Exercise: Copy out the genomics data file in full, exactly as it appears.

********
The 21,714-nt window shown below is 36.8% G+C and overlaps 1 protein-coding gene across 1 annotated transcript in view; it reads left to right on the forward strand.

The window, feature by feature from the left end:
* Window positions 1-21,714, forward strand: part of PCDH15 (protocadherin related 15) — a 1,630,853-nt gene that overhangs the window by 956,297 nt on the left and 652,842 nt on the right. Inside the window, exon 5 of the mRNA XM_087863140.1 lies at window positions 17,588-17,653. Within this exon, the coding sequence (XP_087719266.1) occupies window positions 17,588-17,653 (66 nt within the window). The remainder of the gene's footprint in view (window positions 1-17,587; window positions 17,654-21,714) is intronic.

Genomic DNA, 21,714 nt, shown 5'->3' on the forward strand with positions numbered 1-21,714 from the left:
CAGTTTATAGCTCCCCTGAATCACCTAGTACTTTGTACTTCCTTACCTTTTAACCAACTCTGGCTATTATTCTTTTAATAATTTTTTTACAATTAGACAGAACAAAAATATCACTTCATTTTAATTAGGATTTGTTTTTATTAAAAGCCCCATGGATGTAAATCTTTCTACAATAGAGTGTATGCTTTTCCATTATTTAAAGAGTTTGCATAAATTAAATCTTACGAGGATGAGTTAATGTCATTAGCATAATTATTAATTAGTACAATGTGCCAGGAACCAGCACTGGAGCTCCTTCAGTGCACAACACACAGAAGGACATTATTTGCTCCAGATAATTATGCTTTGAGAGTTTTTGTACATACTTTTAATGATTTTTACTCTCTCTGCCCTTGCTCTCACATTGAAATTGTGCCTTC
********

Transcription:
The 21,714-nt window shown below is 36.8% G+C and overlaps 1 protein-coding gene across 1 annotated transcript in view; it reads left to right on the forward strand.

The window, feature by feature from the left end:
* Window positions 1-21,714, forward strand: part of PCDH15 (protocadherin related 15) — a 1,630,853-nt gene that overhangs the window by 956,297 nt on the left and 652,842 nt on the right. Inside the window, exon 5 of the mRNA XM_087863140.1 lies at window positions 17,588-17,653. Within this exon, the coding sequence (XP_087719266.1) occupies window positions 17,588-17,653 (66 nt within the window). The remainder of the gene's footprint in view (window positions 1-17,587; window positions 17,654-21,714) is intronic.

Genomic DNA, 21,714 nt, shown 5'->3' on the forward strand with positions numbered 1-21,714 from the left:
CAGTTTATAGCTCCCCTGAATCACCTAGTACTTTGTACTTCCTTACCTTTTAACCAACTCTGGCTATTATTCTTTTAATAATTTTTTTACAATTAGACAGAACAAAAATATCACTTCATTTTAATTAGGATTTGTTTTTATTAAAAGCCCCATGGATGTAAATCTTTCTACAATAGAGTGTATGCTTTTCCATTATTTAAAGAGTTTGCATAAATTAAATCTTACGAGGATGAGTTAATGTCATTAGCATAATTATTAATTAGTACAATGTGCCAGGAACCAGCACTGGAGCTCCTTCAGTGCACAACACACAGAAGGACATTATTTGCTCCAGATAATTATGCTTTGAGAGTTTTTGTACATACTTTTAATGATTTTTACTCTCTCTGCCCTTGCTCTCACATTGAAATTGTGCCTTC